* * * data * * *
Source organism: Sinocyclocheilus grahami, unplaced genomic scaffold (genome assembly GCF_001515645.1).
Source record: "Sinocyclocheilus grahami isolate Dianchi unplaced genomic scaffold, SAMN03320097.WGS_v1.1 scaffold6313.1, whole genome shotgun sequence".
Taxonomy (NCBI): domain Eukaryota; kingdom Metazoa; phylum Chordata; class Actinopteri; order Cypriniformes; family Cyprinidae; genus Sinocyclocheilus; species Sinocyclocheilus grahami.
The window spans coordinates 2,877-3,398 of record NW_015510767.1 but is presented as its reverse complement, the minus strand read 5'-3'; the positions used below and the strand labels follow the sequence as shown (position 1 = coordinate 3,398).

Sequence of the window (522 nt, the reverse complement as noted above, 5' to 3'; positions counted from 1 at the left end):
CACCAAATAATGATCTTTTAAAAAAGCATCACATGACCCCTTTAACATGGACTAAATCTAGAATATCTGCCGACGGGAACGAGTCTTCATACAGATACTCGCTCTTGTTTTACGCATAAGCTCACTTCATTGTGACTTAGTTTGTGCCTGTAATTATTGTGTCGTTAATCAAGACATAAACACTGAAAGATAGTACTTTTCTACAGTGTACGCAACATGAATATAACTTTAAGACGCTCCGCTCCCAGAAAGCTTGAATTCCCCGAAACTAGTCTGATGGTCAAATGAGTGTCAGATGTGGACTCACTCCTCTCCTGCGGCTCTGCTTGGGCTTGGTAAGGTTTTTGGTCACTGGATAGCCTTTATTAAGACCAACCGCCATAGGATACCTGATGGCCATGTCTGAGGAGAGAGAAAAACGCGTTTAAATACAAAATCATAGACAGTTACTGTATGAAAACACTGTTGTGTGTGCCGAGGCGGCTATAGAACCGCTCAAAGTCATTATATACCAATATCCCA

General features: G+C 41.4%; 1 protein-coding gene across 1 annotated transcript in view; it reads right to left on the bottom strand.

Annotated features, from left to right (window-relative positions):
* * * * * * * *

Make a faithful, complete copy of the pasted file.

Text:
Source organism: Sinocyclocheilus grahami, unplaced genomic scaffold (genome assembly GCF_001515645.1).
Source record: "Sinocyclocheilus grahami isolate Dianchi unplaced genomic scaffold, SAMN03320097.WGS_v1.1 scaffold6313.1, whole genome shotgun sequence".
Taxonomy (NCBI): domain Eukaryota; kingdom Metazoa; phylum Chordata; class Actinopteri; order Cypriniformes; family Cyprinidae; genus Sinocyclocheilus; species Sinocyclocheilus grahami.
The window spans coordinates 2,877-3,398 of record NW_015510767.1 but is presented as its reverse complement, the minus strand read 5'-3'; the positions used below and the strand labels follow the sequence as shown (position 1 = coordinate 3,398).

Sequence of the window (522 nt, the reverse complement as noted above, 5' to 3'; positions counted from 1 at the left end):
CACCAAATAATGATCTTTTAAAAAAGCATCACATGACCCCTTTAACATGGACTAAATCTAGAATATCTGCCGACGGGAACGAGTCTTCATACAGATACTCGCTCTTGTTTTACGCATAAGCTCACTTCATTGTGACTTAGTTTGTGCCTGTAATTATTGTGTCGTTAATCAAGACATAAACACTGAAAGATAGTACTTTTCTACAGTGTACGCAACATGAATATAACTTTAAGACGCTCCGCTCCCAGAAAGCTTGAATTCCCCGAAACTAGTCTGATGGTCAAATGAGTGTCAGATGTGGACTCACTCCTCTCCTGCGGCTCTGCTTGGGCTTGGTAAGGTTTTTGGTCACTGGATAGCCTTTATTAAGACCAACCGCCATAGGATACCTGATGGCCATGTCTGAGGAGAGAGAAAAACGCGTTTAAATACAAAATCATAGACAGTTACTGTATGAAAACACTGTTGTGTGTGCCGAGGCGGCTATAGAACCGCTCAAAGTCATTATATACCAATATCCCA

General features: G+C 41.4%; 1 protein-coding gene across 1 annotated transcript in view; it reads right to left on the bottom strand.

Annotated features, from left to right (window-relative positions):